Wlliam Gilmore Simms
The Simms Review (Vol 8: No 2) >> The Mother Land: The Southern Nationalism of William Gilmore Simms >> Page 16

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Secondary Scholarship | 2000
Transcription well articulated in his 1844 Aiken Fourth of July address. Just as the American
colonists had become "full grown," and no longer needed the "leading strings" of
Britain to manage their affairs, so too Southerners had developed sufficiently to go
it alone. Once needing the protection of the Union, they needed it no longer.53
What caused Simms initially to lose faith in the federal republic, to move from
cultural nationalism to political nationalism? Simms never, to my knowledge,
explicitly gave an answer. First of all it should be noted that the tendency to move
from cultural to political nationalism is inherent in cultural nationalism.54 Especially
is it so when one culture feels threatened by another which has governmental power
over it. In Simms's case it is likely that a complex set of factors was involved. When
yet a young man in his early twenties, Simms had perceived Northern arrogance
towards the South. That recognition puts one in a mood to be on one's guard. It can
also be seen as a violation of the spirit of trust and good faith that made the Union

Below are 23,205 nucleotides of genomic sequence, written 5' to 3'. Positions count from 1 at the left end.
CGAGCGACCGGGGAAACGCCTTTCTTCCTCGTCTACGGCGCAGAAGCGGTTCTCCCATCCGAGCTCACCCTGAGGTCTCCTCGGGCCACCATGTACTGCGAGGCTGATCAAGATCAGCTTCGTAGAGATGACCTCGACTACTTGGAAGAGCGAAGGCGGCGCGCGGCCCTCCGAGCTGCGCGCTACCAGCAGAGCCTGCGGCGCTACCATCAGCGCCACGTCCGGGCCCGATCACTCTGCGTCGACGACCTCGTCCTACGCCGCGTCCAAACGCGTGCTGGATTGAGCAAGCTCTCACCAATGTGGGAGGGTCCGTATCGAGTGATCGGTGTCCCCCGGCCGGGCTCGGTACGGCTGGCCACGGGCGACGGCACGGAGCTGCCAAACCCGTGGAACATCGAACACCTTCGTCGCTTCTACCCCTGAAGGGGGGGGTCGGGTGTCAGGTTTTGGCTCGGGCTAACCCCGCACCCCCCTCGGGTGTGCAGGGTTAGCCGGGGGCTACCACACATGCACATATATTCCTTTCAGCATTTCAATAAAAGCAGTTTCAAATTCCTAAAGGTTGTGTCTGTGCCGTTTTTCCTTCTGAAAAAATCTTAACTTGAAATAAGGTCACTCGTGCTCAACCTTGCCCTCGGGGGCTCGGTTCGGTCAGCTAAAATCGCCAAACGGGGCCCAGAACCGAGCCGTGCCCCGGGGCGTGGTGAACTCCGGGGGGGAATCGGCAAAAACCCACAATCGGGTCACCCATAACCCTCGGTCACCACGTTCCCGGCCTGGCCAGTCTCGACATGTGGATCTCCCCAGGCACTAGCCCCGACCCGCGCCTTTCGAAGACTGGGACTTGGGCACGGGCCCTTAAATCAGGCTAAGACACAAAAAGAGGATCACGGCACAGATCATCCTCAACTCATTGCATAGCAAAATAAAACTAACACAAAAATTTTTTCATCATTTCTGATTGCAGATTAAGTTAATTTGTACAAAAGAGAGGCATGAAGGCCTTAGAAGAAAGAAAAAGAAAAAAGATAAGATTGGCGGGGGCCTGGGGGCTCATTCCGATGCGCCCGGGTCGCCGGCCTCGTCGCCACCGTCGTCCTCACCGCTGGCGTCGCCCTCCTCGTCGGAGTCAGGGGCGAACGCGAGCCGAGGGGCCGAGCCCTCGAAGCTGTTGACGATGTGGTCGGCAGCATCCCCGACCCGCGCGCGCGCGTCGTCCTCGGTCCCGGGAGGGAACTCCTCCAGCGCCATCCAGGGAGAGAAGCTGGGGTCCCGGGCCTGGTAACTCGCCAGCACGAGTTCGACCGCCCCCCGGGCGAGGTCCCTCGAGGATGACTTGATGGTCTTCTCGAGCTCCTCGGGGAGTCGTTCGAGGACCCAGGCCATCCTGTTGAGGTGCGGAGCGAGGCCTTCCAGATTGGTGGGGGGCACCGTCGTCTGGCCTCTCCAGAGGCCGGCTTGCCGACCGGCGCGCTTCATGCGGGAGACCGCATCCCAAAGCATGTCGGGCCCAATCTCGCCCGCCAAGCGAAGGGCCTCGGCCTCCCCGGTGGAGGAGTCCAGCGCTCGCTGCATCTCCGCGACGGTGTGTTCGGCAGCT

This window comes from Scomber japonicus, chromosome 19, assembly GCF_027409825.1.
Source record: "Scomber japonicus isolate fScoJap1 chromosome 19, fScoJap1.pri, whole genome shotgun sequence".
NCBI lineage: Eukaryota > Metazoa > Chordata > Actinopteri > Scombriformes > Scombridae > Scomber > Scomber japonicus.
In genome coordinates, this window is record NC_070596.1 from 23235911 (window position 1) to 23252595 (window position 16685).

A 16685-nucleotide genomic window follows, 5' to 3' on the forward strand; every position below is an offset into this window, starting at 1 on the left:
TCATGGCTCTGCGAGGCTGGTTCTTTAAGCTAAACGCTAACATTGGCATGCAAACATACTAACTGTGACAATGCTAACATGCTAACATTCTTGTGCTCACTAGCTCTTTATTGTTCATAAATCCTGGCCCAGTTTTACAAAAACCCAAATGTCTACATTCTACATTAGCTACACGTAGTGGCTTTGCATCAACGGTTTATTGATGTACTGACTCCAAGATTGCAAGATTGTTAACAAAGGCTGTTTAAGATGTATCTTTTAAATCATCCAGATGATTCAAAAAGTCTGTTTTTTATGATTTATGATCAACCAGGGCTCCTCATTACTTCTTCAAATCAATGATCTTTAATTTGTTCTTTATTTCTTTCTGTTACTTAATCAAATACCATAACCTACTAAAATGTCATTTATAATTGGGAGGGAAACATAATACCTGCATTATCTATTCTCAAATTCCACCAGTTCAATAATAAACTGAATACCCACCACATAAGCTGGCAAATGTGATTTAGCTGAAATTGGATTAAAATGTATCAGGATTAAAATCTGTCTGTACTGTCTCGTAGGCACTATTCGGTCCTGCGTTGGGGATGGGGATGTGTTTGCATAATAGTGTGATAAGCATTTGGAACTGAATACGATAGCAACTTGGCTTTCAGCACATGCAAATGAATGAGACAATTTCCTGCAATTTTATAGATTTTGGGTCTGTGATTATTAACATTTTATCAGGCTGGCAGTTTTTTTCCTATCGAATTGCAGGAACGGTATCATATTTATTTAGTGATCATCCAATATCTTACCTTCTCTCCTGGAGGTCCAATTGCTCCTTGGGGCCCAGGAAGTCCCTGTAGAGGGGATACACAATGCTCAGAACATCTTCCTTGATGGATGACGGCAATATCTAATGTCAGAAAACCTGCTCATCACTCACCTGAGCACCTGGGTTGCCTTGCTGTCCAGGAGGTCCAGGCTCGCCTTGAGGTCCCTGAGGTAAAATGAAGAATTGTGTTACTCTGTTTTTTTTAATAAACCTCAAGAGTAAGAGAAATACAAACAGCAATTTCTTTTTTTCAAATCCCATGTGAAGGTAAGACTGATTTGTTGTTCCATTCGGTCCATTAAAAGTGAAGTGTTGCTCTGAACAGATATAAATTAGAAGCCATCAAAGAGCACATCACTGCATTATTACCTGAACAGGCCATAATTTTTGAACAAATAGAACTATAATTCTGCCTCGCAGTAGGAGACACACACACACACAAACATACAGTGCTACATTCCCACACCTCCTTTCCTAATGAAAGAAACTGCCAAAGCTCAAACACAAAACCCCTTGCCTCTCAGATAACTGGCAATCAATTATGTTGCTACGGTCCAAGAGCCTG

possible and workable in the first place. Simms's first acquaintance with the North
introduced him first hand to a society which, judging from his descriptions in "The
Philosophy of the Omnibus," shocked him for its vulgar, leveling tendencies which
intruded money making into all concerns.55 Though intellectually Simms was
stimulated by his new literary Northern acquaintances, and gloried in these
relationships, the society and the scenes he observed only more deeply attached him
to the Southland. From the North River56 in 1833, visions of the South drew him
back in spirit:


I see them come, the spirit band,
The joys, in soothing strains to tell,
Of that remote, that happy land.
They come, — those gentle Southern gales, —
They lift me up, — they wrap me round,
And bear me to those lovelier vales,
Where all my earlier hopes were found.57





53 This argument is implicit in Simms, The Sources of American Independence. The term "leading
strings" is used on page 16 of Sources in the context in which it is used in the text. The argument
is also stated in the Bockee letter at p. 297: "We are fully grown, and can and must protect
ourselves."
54 See John Hutchinson, The Dynamics of Cultural Nationalism, pp. 2, 16.
55 William Gilmore Simms, "The Philosophy of the Omnibus," American Monthly Magazine (May
1834), pp. 153-159. Reprinted in The Simms Review, 6 (Winter 1998), 13-23.
56 An estuary of the Hudson. See James Everett Kibler, ed., Selected Poems of William Gilmore
Sininis (Athens: The University of Georgia Press, 1990), p. 336.
57 William Gilmore Simms, "Stanzas' in James Everett Kibler, ed., Selected Poems of William
Gilmore Simms (Athens: The University of Georgia Press, 1990), p. 60.





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